Natural smile, Renee Naturally
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Mouth Health

Your smile and the appearance of your teeth and mouth are an important part to making a good first impression. However, beyond just aesthetic appeal, your oral health is also an important reflection of your overall health. With the mouth being the gateway to the entire body, a healthy mouth is an essential part of preventing illness and keeping disease out of the digestive, reproductive and cardiovascular systems. We all know the value of the likes of regular brushing and flossing, but what can we do to naturally support oral health and minimize trips to the dreaded dentist?

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Problems in the mouth are often reflections of deficiencies or underlying disorders in the body. For example, bleeding may be a vitamin C deficiency, dryness and cracking at the corners of the mouth may indicate a deficiency in vitamin B2. Raw, red, mouth tissue may be a sign of stress; a smooth, reddish tongue can indicate anaemia or poor diet.  Like any naturopathic treatment, it’s vital to treat the cause first, and work from the inside, out. If your diet is low in nutrients your body needs, your mouth may have a more difficult time resisting infection, you may increase the risk of dental cavities, gum disease, bad breath and other conditions. While a low sugar diet is important to help prevent tooth decay, favouring a wide range of nutritionally rich foods and eating a balanced diet ensure that you gain the nutrients required to optimise the overall health of your mouth.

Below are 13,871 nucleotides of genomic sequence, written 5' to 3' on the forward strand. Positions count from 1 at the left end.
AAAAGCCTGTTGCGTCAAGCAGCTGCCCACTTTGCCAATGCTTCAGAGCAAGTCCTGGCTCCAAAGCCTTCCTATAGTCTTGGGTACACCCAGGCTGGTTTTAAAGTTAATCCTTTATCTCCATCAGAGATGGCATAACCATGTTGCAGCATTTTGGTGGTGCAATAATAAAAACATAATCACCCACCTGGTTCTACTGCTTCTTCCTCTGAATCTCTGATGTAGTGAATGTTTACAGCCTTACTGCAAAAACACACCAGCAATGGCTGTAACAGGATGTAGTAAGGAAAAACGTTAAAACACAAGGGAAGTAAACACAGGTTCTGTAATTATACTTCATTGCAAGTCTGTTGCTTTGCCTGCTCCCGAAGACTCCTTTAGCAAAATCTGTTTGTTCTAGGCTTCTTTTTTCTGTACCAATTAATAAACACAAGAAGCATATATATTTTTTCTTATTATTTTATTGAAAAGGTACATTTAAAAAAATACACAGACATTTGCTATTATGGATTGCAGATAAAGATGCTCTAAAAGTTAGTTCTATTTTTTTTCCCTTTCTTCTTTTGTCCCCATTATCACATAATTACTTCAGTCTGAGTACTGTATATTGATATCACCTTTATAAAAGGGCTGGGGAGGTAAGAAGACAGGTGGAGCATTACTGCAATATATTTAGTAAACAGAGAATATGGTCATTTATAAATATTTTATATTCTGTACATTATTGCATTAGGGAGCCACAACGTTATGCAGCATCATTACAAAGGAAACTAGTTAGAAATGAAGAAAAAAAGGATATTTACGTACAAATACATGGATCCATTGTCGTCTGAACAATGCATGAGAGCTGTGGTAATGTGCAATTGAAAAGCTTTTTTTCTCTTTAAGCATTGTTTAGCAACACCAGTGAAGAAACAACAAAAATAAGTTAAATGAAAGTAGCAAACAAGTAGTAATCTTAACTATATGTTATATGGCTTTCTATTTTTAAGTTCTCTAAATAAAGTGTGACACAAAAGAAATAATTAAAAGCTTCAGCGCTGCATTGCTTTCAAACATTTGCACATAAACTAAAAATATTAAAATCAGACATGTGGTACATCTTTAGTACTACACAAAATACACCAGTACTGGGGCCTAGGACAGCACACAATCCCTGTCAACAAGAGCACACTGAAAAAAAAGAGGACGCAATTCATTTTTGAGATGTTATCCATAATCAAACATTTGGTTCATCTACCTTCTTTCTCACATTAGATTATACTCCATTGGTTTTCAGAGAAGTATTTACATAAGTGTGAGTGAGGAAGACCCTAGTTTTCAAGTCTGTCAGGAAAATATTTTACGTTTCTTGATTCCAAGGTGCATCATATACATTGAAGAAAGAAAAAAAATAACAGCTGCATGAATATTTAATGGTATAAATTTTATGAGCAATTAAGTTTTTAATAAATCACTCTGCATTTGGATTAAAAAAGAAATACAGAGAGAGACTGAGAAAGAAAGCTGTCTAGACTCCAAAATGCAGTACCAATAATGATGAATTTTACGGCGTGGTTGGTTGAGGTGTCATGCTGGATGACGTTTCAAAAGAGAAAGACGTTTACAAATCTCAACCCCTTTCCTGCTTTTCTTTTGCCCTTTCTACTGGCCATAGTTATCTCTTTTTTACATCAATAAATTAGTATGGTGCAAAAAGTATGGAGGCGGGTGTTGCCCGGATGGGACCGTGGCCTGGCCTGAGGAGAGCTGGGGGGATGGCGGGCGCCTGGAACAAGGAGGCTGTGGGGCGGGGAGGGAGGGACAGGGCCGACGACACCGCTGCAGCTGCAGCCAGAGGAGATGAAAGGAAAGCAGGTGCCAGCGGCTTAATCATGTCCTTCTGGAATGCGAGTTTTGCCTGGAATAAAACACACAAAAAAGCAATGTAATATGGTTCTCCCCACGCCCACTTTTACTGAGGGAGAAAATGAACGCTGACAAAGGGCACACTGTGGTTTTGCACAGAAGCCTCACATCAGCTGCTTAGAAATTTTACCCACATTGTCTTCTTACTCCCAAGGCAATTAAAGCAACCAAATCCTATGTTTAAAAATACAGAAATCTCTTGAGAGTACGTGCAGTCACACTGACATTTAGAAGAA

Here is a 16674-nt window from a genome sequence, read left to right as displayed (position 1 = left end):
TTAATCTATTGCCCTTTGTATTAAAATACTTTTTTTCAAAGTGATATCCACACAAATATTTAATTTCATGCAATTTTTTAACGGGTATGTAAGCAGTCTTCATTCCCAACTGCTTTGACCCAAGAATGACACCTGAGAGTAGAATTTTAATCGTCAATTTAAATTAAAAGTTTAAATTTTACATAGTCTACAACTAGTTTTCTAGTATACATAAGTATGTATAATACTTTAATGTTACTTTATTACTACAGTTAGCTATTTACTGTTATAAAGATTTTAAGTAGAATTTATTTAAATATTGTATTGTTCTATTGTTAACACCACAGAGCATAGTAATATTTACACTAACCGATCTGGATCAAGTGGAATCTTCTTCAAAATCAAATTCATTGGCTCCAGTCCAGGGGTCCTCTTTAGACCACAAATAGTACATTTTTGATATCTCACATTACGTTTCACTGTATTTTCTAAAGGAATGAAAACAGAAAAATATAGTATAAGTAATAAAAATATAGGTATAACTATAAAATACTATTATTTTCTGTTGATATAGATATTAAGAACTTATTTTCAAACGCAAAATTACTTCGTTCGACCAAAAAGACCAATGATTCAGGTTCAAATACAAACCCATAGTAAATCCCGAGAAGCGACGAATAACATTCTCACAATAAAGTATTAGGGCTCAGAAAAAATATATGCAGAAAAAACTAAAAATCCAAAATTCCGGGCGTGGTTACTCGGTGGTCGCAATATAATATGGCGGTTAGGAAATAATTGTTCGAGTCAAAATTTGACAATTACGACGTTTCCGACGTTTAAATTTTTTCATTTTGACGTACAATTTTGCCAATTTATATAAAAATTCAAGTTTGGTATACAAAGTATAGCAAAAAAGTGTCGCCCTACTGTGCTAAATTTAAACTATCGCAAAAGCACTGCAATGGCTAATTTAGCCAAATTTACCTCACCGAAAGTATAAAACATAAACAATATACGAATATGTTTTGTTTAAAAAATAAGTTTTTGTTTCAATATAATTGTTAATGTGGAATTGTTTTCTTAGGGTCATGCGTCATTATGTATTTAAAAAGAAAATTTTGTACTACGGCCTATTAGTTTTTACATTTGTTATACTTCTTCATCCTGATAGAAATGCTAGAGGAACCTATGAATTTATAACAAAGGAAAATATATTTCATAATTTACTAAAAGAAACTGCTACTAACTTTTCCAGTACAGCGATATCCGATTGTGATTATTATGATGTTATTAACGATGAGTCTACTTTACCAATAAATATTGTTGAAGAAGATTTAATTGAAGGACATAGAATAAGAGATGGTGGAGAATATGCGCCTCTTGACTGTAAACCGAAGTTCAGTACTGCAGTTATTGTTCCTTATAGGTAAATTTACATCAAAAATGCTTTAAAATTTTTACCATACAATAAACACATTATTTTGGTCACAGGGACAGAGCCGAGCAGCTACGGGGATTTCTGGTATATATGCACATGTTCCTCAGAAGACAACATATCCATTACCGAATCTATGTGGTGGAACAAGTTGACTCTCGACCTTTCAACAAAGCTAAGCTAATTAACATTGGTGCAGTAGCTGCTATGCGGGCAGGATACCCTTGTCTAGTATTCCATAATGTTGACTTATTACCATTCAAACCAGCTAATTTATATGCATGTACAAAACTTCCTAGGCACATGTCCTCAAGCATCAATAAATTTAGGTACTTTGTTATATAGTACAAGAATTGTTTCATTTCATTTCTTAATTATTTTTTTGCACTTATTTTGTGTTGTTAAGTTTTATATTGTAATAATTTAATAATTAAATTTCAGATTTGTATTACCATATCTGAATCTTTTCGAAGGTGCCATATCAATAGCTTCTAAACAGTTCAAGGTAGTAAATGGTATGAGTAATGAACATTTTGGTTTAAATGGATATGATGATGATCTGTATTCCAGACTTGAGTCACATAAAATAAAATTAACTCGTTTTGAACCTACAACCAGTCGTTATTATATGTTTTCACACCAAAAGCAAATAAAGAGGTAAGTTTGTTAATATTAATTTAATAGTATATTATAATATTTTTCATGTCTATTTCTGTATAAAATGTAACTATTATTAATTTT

Nutritional support for a healthy mouth;

  • Calcium – helps to strengthen teeth and prevent bone loss around the gums
  • Vitamin A – required for healing gum tissue and helps to maintain the mucosal barrier to infections. Useful for any tooth or gum disorder
  • Molybdenum – an essential trace mineral that helps prevent tooth decay. Signs of deficiency can include mouth and gum disorders
  • Vitamin D – assists in regulation of calcium and phosphorus metabolism. Signs of deficiency include softening of the bones and teeth
  • Folic acid - deficiency of folic acid is often associated with cracks on the lips or a sore inflamed tongue. Useful in the treatment in mouth ulcers
  • Coenzyme Q10 – assists with gum cell growth and healing of gum tissue
  • Vitamin C with bioflavanoids – vitamin C is a powerful antioxidant and helps promote healing, especially of bleeding gums. Bioflavanoids help to stop plaque growth.
  • Phosphorus - the main function of phosphorus is in the formation of bones and teeth
  • Probiotics – help to prevent the formation of cavities and assists in the treatment of mouth disease
  • Propolis – interferes with the capacity of bacteria to adhere to the tooth
  • Zinc– enhances immune function and is needed to prevent infection and promote healing.
  • Vitamin E – this is very healing and helps to alleviate soreness. Open a capsule and rub the oil on inflamed gums.